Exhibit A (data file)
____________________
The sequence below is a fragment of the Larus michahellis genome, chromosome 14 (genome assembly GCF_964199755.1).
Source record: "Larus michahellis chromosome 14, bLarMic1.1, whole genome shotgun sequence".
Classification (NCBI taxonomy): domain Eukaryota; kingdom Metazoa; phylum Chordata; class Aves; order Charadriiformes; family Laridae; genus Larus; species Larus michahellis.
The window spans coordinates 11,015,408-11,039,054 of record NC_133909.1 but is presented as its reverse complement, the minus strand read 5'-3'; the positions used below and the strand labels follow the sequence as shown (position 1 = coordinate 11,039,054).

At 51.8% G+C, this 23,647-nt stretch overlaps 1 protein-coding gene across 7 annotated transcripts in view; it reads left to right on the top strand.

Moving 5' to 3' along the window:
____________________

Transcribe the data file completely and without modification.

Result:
The sequence below is a fragment of the Larus michahellis genome, chromosome 14 (genome assembly GCF_964199755.1).
Source record: "Larus michahellis chromosome 14, bLarMic1.1, whole genome shotgun sequence".
Classification (NCBI taxonomy): domain Eukaryota; kingdom Metazoa; phylum Chordata; class Aves; order Charadriiformes; family Laridae; genus Larus; species Larus michahellis.
The window spans coordinates 11,015,408-11,039,054 of record NC_133909.1 but is presented as its reverse complement, the minus strand read 5'-3'; the positions used below and the strand labels follow the sequence as shown (position 1 = coordinate 11,039,054).

At 51.8% G+C, this 23,647-nt stretch overlaps 1 protein-coding gene across 7 annotated transcripts in view; it reads left to right on the top strand.

Moving 5' to 3' along the window: